Kim Jernigan is a perfect choice for this award. For her length of service with a single title; for the scope of her contribution to The New Quarterly and the ways in which she has elevated the magazine in the Canadian literary landscape; for the fact that she has never drawn a salary for her eventual full-time work, while continuing to be involved and ensuring the viability of TNQ even after stepping down; for the fact that TNQ is an example of the best of our literary magazines. She is kind and generous with her time and ideas, and that she stewarded the magazine through the most volatile decade in publishing—and grew it—is a real credit to her.
–Joyce Byrne, vice president, National Magazine Awards Foundation
Tell us your thoughts. Leave a comment below about Kim Jernigan.
ABOUT THE FOUNDATION AWARD
The NMAF’s most prestigious individual prize since its inception in 1990 is The Foundation Award for Outstanding Achievement, an award that recognizes an individual’s innovation and creativity through contributions to the magazine industry. The award is open to circulation experts, editors, marketing, sales and promotion professionals, publishers, creators, designers, production managers – in short, to everyone in the industry. It cannot be given posthumously. The Board of Directors of the National Magazine Awards Foundation selects the winner. More information: magazine-awards.com.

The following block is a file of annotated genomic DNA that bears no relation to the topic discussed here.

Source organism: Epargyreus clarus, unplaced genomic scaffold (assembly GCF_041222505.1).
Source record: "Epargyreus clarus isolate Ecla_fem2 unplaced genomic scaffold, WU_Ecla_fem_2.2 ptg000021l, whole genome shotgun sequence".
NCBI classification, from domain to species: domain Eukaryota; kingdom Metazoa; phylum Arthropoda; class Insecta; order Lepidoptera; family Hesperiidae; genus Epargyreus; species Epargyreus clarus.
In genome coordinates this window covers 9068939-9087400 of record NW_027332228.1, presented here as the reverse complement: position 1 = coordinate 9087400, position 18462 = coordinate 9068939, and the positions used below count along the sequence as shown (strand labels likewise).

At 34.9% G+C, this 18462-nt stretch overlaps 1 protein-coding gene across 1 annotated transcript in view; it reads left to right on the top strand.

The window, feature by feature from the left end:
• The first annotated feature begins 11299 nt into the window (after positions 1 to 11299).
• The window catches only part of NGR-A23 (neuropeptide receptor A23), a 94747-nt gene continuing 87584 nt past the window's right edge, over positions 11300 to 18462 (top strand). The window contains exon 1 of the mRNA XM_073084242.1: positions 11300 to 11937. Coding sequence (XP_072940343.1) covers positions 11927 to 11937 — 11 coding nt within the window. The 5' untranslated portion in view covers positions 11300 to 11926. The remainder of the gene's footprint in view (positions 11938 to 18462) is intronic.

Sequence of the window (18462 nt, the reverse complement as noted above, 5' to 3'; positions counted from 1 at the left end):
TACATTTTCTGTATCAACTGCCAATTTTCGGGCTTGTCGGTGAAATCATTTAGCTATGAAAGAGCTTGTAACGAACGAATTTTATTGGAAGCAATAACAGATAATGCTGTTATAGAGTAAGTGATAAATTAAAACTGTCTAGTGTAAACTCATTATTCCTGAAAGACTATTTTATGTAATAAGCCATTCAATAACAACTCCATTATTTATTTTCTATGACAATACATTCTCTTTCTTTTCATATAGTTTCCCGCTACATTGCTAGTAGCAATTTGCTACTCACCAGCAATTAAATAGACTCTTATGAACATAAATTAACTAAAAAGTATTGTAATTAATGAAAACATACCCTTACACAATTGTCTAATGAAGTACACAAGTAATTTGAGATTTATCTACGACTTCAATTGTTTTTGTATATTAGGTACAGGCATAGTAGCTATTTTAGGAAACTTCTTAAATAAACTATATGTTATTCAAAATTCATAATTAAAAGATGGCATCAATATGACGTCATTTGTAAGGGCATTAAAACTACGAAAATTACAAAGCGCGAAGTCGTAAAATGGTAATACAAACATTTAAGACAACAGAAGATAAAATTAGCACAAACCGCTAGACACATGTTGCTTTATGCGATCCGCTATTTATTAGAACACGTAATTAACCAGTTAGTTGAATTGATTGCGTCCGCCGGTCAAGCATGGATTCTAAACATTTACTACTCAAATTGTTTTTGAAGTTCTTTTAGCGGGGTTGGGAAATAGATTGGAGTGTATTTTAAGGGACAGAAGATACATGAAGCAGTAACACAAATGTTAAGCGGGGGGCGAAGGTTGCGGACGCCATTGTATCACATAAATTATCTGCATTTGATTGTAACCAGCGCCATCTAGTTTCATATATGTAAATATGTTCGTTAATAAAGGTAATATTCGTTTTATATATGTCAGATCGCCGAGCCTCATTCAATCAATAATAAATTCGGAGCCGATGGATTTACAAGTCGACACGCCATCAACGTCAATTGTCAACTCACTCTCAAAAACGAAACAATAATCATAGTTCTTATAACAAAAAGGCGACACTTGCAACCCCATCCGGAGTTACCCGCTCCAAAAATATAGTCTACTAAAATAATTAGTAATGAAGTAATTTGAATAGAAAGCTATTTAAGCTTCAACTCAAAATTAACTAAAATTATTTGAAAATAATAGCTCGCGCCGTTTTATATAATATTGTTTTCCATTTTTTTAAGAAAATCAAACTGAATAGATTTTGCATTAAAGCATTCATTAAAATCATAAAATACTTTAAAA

Off the Page appears regularly on the Magazine Awards blog. Today we catch up with Mark Reid, editor of Canada’s History, winner of the 2012 National Magazine Award for Words & Pictures.
NMAF: Canada’s History (formerly known as The Beaver) is one of this country’s oldest publications, six years away from its centennial. What do you consider the mandate of the magazine to be, and has this changed much in the past 94 years?
Mark: The mandate is to turn as many Canadians as possible on to their history, and to convince them that our stories are as interesting, entertaining and engaging as any other nation’s. This mandate has changed immensely over the years. In 1920, the magazine began as an in-house newsletter for the Hudson’s Bay Company. As years passed and the fur trade died, the magazine became more of a nostalgia magazine for the “days of yore” on the trap lines, telling stories of the Far North. By the in the 1980s, it had changed focus again, becoming increasingly a “history magazine.” And in 2010, we changed the name to reflect our current focus, going from “The Beaver” to “Canada’s History.”